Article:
workarounds for these problems.
If you are using Fossil on a system with a POSIX-compatible shell
— Linux, macOS, the BSDs, Unix, Cygwin, WSL etc. — the shell
may expand the glob patterns before passing the result to the
Sometimes this is exactly what you want. Consider this command for example:
$ fossil add RE*
If you give that command in a directory containing
RELEASE-NOTES.txt, the shell will expand the command to:
$ fossil add README.txt RELEASE-NOTES.txt
…which is compatible with the
fossil add command's argument list,
which allows multiple files.
Now consider what happens instead if you say:
$ fossil add --ignore RE* src/*.c
This does not do what you want because the shell will expand both
src/*.c, causing one of the two files matching the
pattern to be ignored and the other to be added to the repository. You
need to say this in that case:
$ fossil add --ignore 'RE*' src/*.c
The single quotes force a POSIX shell to pass the
RE* glob pattern
through to Fossil untouched, which will do its own glob pattern
matching. There are other methods of quoting a glob pattern or escaping
its special characters; see your shell's manual.
Beware that Fossil's
--ignore option does not override explicit file
$ fossil add --ignore 'REALLY SECRET STUFF.txt' RE*
You might think that would add everything beginning with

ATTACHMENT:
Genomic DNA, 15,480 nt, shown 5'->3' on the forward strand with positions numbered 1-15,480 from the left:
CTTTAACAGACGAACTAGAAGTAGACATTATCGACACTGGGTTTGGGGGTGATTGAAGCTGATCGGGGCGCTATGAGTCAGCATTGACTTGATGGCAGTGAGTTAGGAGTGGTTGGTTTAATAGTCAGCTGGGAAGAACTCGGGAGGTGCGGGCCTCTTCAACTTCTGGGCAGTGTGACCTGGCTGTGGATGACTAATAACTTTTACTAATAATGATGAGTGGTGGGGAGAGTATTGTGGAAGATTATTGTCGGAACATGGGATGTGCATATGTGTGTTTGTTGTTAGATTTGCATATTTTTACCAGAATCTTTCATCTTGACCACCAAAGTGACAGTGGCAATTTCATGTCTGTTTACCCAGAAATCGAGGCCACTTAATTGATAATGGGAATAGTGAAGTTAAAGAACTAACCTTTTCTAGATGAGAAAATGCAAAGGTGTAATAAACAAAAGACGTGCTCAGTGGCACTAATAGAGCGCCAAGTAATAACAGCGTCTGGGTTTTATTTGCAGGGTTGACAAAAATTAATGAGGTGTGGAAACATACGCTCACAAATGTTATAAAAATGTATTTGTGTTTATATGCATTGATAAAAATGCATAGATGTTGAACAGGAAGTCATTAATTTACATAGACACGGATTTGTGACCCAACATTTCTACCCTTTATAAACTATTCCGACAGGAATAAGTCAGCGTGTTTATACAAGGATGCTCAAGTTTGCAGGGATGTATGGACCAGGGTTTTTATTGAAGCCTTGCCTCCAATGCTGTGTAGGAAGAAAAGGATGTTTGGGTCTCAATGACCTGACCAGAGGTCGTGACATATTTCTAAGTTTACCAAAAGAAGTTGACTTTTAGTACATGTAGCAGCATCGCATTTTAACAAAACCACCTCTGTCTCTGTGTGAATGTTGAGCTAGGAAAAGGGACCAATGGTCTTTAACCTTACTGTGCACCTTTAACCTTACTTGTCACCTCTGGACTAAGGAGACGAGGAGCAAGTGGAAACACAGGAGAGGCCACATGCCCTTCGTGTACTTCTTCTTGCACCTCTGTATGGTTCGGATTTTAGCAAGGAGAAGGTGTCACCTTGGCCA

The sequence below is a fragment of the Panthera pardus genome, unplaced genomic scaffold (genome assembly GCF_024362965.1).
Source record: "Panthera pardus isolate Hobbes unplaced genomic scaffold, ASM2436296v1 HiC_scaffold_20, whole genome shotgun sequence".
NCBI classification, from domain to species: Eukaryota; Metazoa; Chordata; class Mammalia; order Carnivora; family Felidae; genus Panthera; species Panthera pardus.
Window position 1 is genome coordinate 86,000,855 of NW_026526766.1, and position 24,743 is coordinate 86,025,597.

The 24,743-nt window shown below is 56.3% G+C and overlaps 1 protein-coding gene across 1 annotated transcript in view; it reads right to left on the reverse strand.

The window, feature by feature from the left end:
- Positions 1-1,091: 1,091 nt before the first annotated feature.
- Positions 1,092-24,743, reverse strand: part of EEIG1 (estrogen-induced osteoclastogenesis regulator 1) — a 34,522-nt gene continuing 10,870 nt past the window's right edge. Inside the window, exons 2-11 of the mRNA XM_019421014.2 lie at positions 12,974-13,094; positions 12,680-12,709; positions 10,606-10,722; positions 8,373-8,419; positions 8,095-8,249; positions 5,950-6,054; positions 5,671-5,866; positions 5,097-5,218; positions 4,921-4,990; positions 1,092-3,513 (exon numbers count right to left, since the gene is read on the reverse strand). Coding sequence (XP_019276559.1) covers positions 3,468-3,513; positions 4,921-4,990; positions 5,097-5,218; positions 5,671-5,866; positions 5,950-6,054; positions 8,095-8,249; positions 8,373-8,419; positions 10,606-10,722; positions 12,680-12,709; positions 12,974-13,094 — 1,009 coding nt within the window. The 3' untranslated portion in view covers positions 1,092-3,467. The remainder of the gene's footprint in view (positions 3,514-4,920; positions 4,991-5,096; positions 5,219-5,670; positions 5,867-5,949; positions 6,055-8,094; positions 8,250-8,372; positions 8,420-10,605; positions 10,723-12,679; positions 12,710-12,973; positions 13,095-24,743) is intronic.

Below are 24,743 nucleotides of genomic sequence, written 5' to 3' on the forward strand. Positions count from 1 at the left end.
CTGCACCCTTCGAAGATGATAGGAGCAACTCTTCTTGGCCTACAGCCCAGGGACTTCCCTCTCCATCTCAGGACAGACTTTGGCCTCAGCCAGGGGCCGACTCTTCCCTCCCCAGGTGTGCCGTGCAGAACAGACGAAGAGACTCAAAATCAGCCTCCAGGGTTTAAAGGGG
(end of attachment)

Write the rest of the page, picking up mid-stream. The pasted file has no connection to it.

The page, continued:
REALLY SECRET STUFF.txt, but when a file is both given
explicitly to Fossil and also matches an ignore rule, Fossil asks what
you want to do with it in the default case; and it does not even ask
if you gave the
--force option along with
The spaces in the ignored file name above bring us to another point: such file names must be quoted in Fossil glob patterns, lest Fossil interpret it as multiple glob patterns, but the shell interprets quotation marks itself.
One way to fix both this and the previous problem is:
$ fossil add --ignore "'REALLY SECRET STUFF.txt'" READ*
The nested quotation marks cause the inner set to be passed through to
Fossil, and the more specific glob pattern at the end — that is,
RE* — avoids a conflict between explicitly-listed
--ignore rules in the
fossil add command.
Another solution would be to use shell escaping instead of nested quoting:
$ fossil add --ignore "\"REALLY SECRET STUFF.txt\"" READ*
It bears repeating that the two glob patterns here are not interpreted
the same way when running this command from a subdirectory of the top
checkout directory as when running it at the top of the checkout tree.
If these files were in a subdirectory of the checkout tree called
and that was your current working directory, the command would have to
$ fossil add --ignore "'doc/REALLY SECRET STUFF.txt'" READ*
instead. The Fossil glob pattern still needs the
doc/ prefix because
Fossil always interprets glob patterns from the base of the checkout
directory, not from the current working directory as POSIX shells do.
When in doubt, use
fossil status after running commands like the
above to make sure the right set of files were scheduled for insertion
into the repository before checking the changes in. You never want to